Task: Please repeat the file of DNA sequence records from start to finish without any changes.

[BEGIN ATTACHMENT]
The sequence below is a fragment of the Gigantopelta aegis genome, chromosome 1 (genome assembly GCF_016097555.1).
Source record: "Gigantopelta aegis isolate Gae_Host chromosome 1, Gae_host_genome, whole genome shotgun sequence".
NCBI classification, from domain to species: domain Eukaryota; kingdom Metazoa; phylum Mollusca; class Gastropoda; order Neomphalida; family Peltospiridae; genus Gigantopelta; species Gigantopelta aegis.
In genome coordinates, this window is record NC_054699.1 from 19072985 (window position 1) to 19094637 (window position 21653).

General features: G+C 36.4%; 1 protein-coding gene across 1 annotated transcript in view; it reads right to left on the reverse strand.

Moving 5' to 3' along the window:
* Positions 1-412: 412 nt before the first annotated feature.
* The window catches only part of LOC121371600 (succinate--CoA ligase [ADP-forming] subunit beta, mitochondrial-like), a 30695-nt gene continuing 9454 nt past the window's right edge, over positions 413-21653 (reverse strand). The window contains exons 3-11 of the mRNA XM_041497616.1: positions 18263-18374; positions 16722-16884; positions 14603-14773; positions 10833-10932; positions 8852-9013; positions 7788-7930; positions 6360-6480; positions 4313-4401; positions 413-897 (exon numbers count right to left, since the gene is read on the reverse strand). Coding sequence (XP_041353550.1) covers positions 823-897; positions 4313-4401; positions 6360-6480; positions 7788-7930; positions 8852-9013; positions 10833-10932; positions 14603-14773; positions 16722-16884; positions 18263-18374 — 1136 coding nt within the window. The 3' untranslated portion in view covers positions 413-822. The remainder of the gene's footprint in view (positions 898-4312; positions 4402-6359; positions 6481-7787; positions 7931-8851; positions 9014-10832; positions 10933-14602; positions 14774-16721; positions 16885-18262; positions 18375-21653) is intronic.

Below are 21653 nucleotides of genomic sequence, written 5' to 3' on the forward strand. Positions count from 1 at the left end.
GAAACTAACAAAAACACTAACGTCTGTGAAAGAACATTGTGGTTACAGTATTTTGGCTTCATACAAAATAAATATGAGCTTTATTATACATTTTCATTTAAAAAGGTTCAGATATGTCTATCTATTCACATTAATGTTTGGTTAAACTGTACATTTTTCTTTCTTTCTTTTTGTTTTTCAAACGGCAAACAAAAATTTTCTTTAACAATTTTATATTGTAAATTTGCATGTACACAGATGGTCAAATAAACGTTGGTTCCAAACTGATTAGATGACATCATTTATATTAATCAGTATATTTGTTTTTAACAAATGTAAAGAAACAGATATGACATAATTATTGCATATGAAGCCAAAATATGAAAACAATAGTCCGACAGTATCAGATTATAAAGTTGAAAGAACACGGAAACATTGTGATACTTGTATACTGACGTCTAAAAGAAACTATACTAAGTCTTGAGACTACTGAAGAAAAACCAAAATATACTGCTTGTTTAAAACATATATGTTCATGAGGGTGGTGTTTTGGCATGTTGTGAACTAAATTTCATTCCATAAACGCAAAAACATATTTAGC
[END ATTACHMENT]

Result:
The sequence below is a fragment of the Gigantopelta aegis genome, chromosome 1 (genome assembly GCF_016097555.1).
Source record: "Gigantopelta aegis isolate Gae_Host chromosome 1, Gae_host_genome, whole genome shotgun sequence".
NCBI classification, from domain to species: domain Eukaryota; kingdom Metazoa; phylum Mollusca; class Gastropoda; order Neomphalida; family Peltospiridae; genus Gigantopelta; species Gigantopelta aegis.
In genome coordinates, this window is record NC_054699.1 from 19072985 (window position 1) to 19094637 (window position 21653).

General features: G+C 36.4%; 1 protein-coding gene across 1 annotated transcript in view; it reads right to left on the reverse strand.

Moving 5' to 3' along the window:
* Positions 1-412: 412 nt before the first annotated feature.
* The window catches only part of LOC121371600 (succinate--CoA ligase [ADP-forming] subunit beta, mitochondrial-like), a 30695-nt gene continuing 9454 nt past the window's right edge, over positions 413-21653 (reverse strand). The window contains exons 3-11 of the mRNA XM_041497616.1: positions 18263-18374; positions 16722-16884; positions 14603-14773; positions 10833-10932; positions 8852-9013; positions 7788-7930; positions 6360-6480; positions 4313-4401; positions 413-897 (exon numbers count right to left, since the gene is read on the reverse strand). Coding sequence (XP_041353550.1) covers positions 823-897; positions 4313-4401; positions 6360-6480; positions 7788-7930; positions 8852-9013; positions 10833-10932; positions 14603-14773; positions 16722-16884; positions 18263-18374 — 1136 coding nt within the window. The 3' untranslated portion in view covers positions 413-822. The remainder of the gene's footprint in view (positions 898-4312; positions 4402-6359; positions 6481-7787; positions 7931-8851; positions 9014-10832; positions 10933-14602; positions 14774-16721; positions 16885-18262; positions 18375-21653) is intronic.

Below are 21653 nucleotides of genomic sequence, written 5' to 3' on the forward strand. Positions count from 1 at the left end.
GAAACTAACAAAAACACTAACGTCTGTGAAAGAACATTGTGGTTACAGTATTTTGGCTTCATACAAAATAAATATGAGCTTTATTATACATTTTCATTTAAAAAGGTTCAGATATGTCTATCTATTCACATTAATGTTTGGTTAAACTGTACATTTTTCTTTCTTTCTTTTTGTTTTTCAAACGGCAAACAAAAATTTTCTTTAACAATTTTATATTGTAAATTTGCATGTACACAGATGGTCAAATAAACGTTGGTTCCAAACTGATTAGATGACATCATTTATATTAATCAGTATATTTGTTTTTAACAAATGTAAAGAAACAGATATGACATAATTATTGCATATGAAGCCAAAATATGAAAACAATAGTCCGACAGTATCAGATTATAAAGTTGAAAGAACACGGAAACATTGTGATACTTGTATACTGACGTCTAAAAGAAACTATACTAAGTCTTGAGACTACTGAAGAAAAACCAAAATATACTGCTTGTTTAAAACATATATGTTCATGAGGGTGGTGTTTTGGCATGTTGTGAACTAAATTTCATTCCATAAACGCAAAAACATATTTAGC